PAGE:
Henderson plans to introduce an ordinance that would allow it to continue charging the public for staff time in fulfilling open records requests in some cases.
The move comes despite a shift in state law that critics contend prohibits such charges.
“It seems to me they’re playing word games in an effort to get around the law,” said Ben Lipman, vice president of legal affairs and general counsel for the Las Vegas Review-Journal.
Lawmakers earlier this year removed a provision in the Nevada Public Records Act that allowed governments to charge for “extraordinary use” of worker’s time, leaving government agencies the authority to charge for the actual cost of producing records.
Henderson’s existing ordinance allows for charging requesters for staff time if the records request takes more than 10 hours to compile, review and complete.
Under the proposed change, scheduled to be introduced at the City Council meeting on Tuesday, Henderson deletes the phrase “extraordinary use,” but maintains a provision to charge records seekers for requests that require more than 10 hours to produce. The city would consider staff time an “actual cost” of producing records.
Whether governments can do that is a question Lipman said has not been presented to the courts under the new law.
City spokeswoman Kathleen Richards acknowledged the city’s ordinance would essentially be unchanged.
“As part of the city of Henderson’s ongoing commitment to transparent and open government, we will continue to provide the first 10 hours of research at no cost to the (requester),” Richards wrote in an email. “As you are aware, the city’s 10 hours of free research is unprecedented among government entities.”
Richards said under certain circumstances, fees may be waived entirely.
Maggie McLetchie, the Review-Journal’s outside legal counsel, said Henderson’s proposal ignores the state law’s definition of “actual cost,” which does not include fees a government would face regardless of whether someone requests a public record. (The law says actual costs includes things such as ink, toner, paper and postage, but specifically does not include the costs that the agency would have to bear regardless of a records request.)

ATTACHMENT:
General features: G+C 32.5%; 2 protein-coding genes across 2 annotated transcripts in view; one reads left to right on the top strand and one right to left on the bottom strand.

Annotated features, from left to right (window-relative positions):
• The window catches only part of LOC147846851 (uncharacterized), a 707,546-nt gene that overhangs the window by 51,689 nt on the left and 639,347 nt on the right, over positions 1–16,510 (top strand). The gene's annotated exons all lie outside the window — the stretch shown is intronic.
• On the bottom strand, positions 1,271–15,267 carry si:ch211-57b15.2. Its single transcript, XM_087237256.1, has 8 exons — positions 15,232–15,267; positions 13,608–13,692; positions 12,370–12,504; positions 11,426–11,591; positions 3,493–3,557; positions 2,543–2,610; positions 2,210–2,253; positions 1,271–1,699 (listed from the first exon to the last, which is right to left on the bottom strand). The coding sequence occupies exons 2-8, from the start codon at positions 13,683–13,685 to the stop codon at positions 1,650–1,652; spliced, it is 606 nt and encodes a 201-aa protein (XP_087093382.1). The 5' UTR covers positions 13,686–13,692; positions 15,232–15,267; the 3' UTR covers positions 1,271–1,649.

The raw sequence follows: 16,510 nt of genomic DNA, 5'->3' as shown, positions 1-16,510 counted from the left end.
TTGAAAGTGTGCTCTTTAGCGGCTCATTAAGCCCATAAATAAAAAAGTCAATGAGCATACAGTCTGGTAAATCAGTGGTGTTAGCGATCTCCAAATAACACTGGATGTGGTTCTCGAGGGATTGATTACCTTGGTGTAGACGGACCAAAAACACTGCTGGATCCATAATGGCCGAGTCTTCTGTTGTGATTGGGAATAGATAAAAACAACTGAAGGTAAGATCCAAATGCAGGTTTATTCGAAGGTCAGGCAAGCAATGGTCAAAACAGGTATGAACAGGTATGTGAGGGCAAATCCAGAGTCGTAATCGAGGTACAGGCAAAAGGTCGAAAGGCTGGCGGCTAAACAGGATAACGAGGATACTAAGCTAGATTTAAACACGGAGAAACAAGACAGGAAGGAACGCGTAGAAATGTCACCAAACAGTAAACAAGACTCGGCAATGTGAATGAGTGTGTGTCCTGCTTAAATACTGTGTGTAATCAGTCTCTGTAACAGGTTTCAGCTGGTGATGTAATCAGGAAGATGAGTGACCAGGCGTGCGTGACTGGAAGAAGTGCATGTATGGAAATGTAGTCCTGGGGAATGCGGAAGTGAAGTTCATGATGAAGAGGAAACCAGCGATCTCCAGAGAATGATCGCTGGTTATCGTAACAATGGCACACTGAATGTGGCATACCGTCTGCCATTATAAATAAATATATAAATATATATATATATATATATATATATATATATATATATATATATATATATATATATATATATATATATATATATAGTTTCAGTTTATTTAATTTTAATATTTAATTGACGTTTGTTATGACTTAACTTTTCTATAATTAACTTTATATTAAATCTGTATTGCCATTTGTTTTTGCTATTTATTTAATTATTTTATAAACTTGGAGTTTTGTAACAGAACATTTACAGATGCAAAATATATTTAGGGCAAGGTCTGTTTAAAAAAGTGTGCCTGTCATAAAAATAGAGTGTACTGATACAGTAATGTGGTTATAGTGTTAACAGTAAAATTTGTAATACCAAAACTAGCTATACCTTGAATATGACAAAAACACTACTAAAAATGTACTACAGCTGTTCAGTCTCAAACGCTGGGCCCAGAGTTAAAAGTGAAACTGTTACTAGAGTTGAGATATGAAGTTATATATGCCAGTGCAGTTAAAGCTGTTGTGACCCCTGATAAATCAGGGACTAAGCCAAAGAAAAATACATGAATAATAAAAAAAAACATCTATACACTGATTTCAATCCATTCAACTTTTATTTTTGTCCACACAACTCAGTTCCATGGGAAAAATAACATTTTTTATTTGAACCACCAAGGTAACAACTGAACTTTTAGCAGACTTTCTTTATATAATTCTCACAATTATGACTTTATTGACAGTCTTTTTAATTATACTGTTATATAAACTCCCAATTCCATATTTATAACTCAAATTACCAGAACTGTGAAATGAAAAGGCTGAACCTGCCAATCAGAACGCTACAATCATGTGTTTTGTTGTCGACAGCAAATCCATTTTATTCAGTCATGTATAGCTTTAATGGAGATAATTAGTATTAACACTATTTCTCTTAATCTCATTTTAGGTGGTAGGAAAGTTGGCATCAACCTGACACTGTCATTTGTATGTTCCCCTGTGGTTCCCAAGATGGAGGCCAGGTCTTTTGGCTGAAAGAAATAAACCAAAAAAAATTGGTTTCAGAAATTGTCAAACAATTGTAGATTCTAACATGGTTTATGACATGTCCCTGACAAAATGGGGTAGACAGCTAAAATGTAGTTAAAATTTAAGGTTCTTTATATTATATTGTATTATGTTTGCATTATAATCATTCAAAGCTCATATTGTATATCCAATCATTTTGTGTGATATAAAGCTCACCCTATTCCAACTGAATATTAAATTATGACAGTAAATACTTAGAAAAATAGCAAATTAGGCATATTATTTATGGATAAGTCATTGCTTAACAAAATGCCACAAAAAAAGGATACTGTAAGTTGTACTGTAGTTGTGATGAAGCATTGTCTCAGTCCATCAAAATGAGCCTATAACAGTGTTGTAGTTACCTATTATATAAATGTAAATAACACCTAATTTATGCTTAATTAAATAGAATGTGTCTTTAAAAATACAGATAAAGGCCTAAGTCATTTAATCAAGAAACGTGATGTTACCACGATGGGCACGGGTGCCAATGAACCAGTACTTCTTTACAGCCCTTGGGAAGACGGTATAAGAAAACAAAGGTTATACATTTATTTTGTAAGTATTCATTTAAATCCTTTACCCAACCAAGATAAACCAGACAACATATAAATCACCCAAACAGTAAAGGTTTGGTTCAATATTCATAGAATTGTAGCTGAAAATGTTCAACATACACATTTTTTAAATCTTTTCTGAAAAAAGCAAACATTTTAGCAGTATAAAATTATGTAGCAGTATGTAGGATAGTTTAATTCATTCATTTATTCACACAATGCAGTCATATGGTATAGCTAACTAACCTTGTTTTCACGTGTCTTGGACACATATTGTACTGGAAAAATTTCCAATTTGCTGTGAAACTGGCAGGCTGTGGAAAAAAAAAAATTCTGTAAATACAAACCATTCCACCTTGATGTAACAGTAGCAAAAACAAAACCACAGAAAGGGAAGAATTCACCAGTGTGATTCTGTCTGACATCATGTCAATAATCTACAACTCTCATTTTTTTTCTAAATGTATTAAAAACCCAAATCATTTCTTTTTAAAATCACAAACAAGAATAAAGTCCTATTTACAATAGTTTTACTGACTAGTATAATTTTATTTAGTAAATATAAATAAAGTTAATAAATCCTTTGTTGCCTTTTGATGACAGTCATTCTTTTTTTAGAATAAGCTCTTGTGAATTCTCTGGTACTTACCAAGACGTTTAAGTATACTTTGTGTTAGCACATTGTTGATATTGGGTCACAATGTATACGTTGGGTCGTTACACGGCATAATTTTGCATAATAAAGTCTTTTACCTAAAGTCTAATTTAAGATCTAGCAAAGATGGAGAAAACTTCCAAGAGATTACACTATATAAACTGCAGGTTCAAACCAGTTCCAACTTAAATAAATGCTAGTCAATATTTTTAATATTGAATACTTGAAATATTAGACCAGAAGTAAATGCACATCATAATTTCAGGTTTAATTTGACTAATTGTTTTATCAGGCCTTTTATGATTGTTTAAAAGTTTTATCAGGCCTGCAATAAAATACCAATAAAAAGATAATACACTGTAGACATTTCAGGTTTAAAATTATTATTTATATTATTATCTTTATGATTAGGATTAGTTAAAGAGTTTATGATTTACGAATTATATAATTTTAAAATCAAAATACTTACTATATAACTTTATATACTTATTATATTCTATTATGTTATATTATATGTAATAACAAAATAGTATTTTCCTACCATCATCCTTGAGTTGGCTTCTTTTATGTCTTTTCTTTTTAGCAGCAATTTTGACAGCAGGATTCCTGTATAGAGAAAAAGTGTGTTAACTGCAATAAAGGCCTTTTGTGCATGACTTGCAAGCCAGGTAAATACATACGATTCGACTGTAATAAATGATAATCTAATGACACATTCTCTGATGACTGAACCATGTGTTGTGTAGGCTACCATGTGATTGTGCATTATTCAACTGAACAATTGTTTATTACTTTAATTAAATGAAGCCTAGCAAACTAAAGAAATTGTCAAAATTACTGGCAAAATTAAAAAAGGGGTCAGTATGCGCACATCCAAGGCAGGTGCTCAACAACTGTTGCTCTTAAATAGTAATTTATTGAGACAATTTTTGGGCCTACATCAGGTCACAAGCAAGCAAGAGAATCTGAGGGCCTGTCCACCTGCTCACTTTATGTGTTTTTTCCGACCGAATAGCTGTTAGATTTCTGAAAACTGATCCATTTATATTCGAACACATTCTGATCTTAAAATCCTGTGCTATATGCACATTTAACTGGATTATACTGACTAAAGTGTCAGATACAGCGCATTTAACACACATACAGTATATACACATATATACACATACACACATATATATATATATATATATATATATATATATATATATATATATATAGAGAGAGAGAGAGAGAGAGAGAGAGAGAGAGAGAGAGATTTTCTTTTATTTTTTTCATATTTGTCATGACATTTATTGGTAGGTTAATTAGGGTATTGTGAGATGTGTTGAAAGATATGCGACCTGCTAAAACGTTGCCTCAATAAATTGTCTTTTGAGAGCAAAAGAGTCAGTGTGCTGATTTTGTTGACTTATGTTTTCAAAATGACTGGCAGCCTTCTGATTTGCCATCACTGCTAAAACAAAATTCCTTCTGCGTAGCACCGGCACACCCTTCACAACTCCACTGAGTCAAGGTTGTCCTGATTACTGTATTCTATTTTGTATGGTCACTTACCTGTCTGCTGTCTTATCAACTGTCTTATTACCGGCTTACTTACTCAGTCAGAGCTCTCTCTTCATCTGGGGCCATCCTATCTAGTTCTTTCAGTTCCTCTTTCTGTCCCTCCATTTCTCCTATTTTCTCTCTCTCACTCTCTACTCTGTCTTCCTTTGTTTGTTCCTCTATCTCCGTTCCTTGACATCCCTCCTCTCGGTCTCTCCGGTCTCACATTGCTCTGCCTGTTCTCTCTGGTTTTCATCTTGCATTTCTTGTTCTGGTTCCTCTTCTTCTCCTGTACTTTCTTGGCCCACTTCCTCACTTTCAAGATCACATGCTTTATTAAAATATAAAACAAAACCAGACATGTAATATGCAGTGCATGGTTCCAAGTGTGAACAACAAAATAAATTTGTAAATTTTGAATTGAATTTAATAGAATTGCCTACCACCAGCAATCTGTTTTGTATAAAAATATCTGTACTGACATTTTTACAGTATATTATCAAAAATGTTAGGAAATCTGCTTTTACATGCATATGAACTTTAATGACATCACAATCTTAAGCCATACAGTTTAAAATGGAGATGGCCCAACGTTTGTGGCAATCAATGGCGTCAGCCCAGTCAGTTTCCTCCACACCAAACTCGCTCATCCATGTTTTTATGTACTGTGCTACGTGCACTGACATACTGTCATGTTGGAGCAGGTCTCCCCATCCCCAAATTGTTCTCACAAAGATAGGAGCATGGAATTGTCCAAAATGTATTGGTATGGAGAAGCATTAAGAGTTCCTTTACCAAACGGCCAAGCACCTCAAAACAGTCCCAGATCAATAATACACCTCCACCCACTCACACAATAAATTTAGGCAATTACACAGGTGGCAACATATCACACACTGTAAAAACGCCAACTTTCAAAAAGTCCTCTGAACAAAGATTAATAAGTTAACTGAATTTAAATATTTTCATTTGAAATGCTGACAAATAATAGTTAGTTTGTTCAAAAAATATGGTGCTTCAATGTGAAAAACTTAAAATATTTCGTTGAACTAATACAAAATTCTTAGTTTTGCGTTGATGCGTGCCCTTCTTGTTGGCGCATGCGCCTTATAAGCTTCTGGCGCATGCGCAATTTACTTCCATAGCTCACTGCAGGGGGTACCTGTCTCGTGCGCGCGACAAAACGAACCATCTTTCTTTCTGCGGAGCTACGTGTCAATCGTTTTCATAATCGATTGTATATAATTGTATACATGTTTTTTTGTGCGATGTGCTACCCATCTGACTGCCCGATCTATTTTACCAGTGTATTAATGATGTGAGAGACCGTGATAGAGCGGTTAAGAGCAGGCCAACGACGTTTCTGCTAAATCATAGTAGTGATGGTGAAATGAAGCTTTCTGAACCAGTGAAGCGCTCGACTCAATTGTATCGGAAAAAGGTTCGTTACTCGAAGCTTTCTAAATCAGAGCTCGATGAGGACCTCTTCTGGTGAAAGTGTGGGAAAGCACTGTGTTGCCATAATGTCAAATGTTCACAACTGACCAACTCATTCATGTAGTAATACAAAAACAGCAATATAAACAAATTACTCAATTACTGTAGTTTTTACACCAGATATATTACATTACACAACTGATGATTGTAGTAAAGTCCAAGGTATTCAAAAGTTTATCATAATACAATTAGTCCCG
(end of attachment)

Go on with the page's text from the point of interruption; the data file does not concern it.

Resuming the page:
“Henderson should not be ignoring the letter or the (spirit) of the Public Records Act,” she wrote in an email Wednesday.
In a letter to Assemblyman Edgar Flores, D-Las Vegas, Legislative Counsel Bureau lawyer Asher Killian said the change in the law still allows government agencies to charge public records requesters for the actual costs they incur in fulfilling requests.
Robert Fellner, policy director at the conservative think tank Nevada Policy Research Institute, said the Legislature was deliberate in deleting the extraordinary use provision of the public records law. He said Henderson’s ordinance still allows extraordinary use charges, but under a different name.
“The Legislature wasn’t playing semantics,” he said.
ACLU of Nevada spokesman Wesley Juhl said the intent of the Legislature was to limit fees that can be charged to make records more accessible to the public.
“I definitely think there’s still work to be done with regard to our open government policies,” Juhl said. “I just don’t think you can do it all in one session”
The Review-Journal, Nevada Policy Research Institute and ACLU of Nevada, among others, worked together during the 2019 legislative session to advocate for strengthening the state’s public records laws.
If introduced as scheduled on Tuesday, the proposed ordinance would come before the Henderson council for discussion and possible adoption on Nov. 19. Nevada’s updated public records act went into effect on Oct. 1.